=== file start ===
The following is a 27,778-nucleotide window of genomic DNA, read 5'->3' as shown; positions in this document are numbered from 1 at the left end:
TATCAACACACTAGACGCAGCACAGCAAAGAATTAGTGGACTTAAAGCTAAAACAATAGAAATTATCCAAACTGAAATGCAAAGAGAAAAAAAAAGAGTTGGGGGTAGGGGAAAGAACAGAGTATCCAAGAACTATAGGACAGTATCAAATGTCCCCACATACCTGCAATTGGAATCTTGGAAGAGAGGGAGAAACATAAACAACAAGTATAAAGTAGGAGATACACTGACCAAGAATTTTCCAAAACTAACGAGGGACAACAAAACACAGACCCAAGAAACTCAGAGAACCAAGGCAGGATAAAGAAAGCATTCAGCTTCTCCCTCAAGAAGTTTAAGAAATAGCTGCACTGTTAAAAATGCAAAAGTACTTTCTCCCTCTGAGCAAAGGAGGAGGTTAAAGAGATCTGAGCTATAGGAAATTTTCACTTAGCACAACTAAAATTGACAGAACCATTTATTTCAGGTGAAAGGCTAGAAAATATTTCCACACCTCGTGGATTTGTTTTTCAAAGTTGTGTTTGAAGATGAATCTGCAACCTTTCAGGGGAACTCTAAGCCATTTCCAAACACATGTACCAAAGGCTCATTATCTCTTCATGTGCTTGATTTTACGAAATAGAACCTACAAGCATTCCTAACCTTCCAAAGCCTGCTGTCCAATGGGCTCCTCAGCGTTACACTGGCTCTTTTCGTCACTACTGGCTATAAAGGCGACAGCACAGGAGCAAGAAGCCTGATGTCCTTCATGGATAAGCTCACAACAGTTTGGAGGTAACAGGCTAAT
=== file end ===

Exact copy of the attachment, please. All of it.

The following is a 27,778-nucleotide window of genomic DNA, read 5'->3' as shown; positions in this document are numbered from 1 at the left end:
TATCAACACACTAGACGCAGCACAGCAAAGAATTAGTGGACTTAAAGCTAAAACAATAGAAATTATCCAAACTGAAATGCAAAGAGAAAAAAAAAGAGTTGGGGGTAGGGGAAAGAACAGAGTATCCAAGAACTATAGGACAGTATCAAATGTCCCCACATACCTGCAATTGGAATCTTGGAAGAGAGGGAGAAACATAAACAACAAGTATAAAGTAGGAGATACACTGACCAAGAATTTTCCAAAACTAACGAGGGACAACAAAACACAGACCCAAGAAACTCAGAGAACCAAGGCAGGATAAAGAAAGCATTCAGCTTCTCCCTCAAGAAGTTTAAGAAATAGCTGCACTGTTAAAAATGCAAAAGTACTTTCTCCCTCTGAGCAAAGGAGGAGGTTAAAGAGATCTGAGCTATAGGAAATTTTCACTTAGCACAACTAAAATTGACAGAACCATTTATTTCAGGTGAAAGGCTAGAAAATATTTCCACACCTCGTGGATTTGTTTTTCAAAGTTGTGTTTGAAGATGAATCTGCAACCTTTCAGGGGAACTCTAAGCCATTTCCAAACACATGTACCAAAGGCTCATTATCTCTTCATGTGCTTGATTTTACGAAATAGAACCTACAAGCATTCCTAACCTTCCAAAGCCTGCTGTCCAATGGGCTCCTCAGCGTTACACTGGCTCTTTTCGTCACTACTGGCTATAAAGGCGACAGCACAGGAGCAAGAAGCCTGATGTCCTTCATGGATAAGCTCACAACAGTTTGGAGGTAACAGGCTAAT